For many years it suited the middle classes to have selection at 11. If their children failed the 11-plus exam they could fall back into the safety net of the independent sector, which was, and still is, more flexible in its approach to admissions.
For the working classes things were very different. When their children were labelled 11-plus failures they had to put up with the consequences. Failure, unless they had remarkable determination, reduced their confidence and left many worthy individuals with premature feelings of inadequacy.
Social differences were further exacerbated as friendships from primary school fell away and children on either side of the great divide ceased to meet. Worse was to follow when children attending secondary moderns found themselves in schools unsuited to their artistic and intellectual potential, with budgets four times less than the adjacent grammar school.
Twenty-five or so years ago, I had the dubious distinction of administering an 11-plus exam. It was an experience I shall never forget. As a raw recruit to the teaching profession, I was greeted by the headmaster who thrust the papers into my hand and, pointing to the door on the left, told me the candidates in that room would all pass - they were mostly well-dressed girls. Some candidates in the room on the right might pass, he barked, and all the candidates in the room at the end of the corridor would fail. He asked me to supervise the latter.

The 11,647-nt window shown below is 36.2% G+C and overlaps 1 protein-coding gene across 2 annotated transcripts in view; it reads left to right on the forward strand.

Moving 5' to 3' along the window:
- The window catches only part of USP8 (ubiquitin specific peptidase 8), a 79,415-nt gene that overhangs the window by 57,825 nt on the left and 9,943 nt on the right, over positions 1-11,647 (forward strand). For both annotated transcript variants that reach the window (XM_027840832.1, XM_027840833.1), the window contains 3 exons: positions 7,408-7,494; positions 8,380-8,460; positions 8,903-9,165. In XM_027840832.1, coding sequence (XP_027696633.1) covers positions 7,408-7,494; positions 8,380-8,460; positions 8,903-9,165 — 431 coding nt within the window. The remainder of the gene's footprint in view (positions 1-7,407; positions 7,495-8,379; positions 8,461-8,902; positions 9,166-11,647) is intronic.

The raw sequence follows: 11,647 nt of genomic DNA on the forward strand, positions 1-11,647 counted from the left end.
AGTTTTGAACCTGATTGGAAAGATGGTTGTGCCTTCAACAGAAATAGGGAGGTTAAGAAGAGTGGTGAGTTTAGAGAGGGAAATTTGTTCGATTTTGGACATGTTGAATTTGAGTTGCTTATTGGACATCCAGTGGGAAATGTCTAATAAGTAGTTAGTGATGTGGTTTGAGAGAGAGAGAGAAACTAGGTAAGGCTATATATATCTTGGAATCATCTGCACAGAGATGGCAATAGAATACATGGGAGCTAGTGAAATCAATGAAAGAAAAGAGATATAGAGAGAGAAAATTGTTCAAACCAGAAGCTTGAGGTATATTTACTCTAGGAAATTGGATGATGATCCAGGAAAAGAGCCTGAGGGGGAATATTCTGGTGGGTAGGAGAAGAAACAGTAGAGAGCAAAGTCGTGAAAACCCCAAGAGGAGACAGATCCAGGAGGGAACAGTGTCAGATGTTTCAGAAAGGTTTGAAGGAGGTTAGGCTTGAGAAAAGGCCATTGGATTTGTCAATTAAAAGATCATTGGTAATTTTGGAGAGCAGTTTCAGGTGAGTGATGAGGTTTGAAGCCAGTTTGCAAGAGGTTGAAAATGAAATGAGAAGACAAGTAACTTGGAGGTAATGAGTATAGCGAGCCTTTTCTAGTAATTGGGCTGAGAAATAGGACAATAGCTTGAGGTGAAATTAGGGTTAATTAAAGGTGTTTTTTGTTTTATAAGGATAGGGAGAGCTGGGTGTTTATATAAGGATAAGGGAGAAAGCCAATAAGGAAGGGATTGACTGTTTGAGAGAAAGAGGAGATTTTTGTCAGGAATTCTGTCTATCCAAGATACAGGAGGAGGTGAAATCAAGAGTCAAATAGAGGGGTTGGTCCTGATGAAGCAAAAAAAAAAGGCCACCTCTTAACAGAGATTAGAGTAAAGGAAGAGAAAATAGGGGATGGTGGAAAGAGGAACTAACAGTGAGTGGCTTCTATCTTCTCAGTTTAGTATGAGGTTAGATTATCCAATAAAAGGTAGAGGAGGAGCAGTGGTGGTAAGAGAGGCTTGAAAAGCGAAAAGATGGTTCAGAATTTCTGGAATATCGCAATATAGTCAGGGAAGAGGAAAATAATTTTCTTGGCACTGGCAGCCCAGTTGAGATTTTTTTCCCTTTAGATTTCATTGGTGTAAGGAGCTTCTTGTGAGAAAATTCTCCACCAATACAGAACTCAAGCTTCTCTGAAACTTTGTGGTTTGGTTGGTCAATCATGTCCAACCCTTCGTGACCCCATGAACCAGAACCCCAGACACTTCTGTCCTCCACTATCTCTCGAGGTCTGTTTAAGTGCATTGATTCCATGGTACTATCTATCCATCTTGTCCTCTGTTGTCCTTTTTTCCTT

I entered a gloomy looking room full of nervous, despondent boys. A miserable lad in the front row looked at me mournfully, saying: "Why are you giving us those, Sir? We weren't coached for them. They put us in the 'C' stream. "
Swallowing hard, I told them to do their best and passed a bag of sweets round before handing out the papers. But I was nearly sick with pity for the pupils, especially those who did no more than write down their name.
At my school, St Peter's in Northampton, where 80 per cent of children aged 14 to 17 gain five to 11 GCSEs grades A to C, the only entrance test children have to pass is to laugh at one of my jokes within five minutes and not to yawn or fall asleep during the interview and two-hour tour of the school.
As we are a private school there is, inevitably, a degree of selection, but the process is flexible and we aim at a balanced intake, with at least 20 per cent very clever pupils and 10 per cent in need of extra help, with the rest varying in ability between the two extremes. Why not aim at this for every school?
My solution is that the Conservative Party give an absolute pledge to allow no more than 25 per cent of pupils to be selected at the top end of ability over any particular area, while the Labour Party should pledge only to even up the intake of schools that deliberately take more of the most able. We should keep all schools to a reasonable size, where individual programmes of learning can be produced and groupings of children formed according to their rate of development rather than their age. Then, surely, we could have a reasonably flexible system of schooling that satisfies exponents of both sides of the argument. This would also make league tables fairer, since intakes would grow more similar to each other. That way we should indeed lay the ghost of the 11-plus to rest.
Gerald Smith is headmaster of St Peter's Independent School, Northampton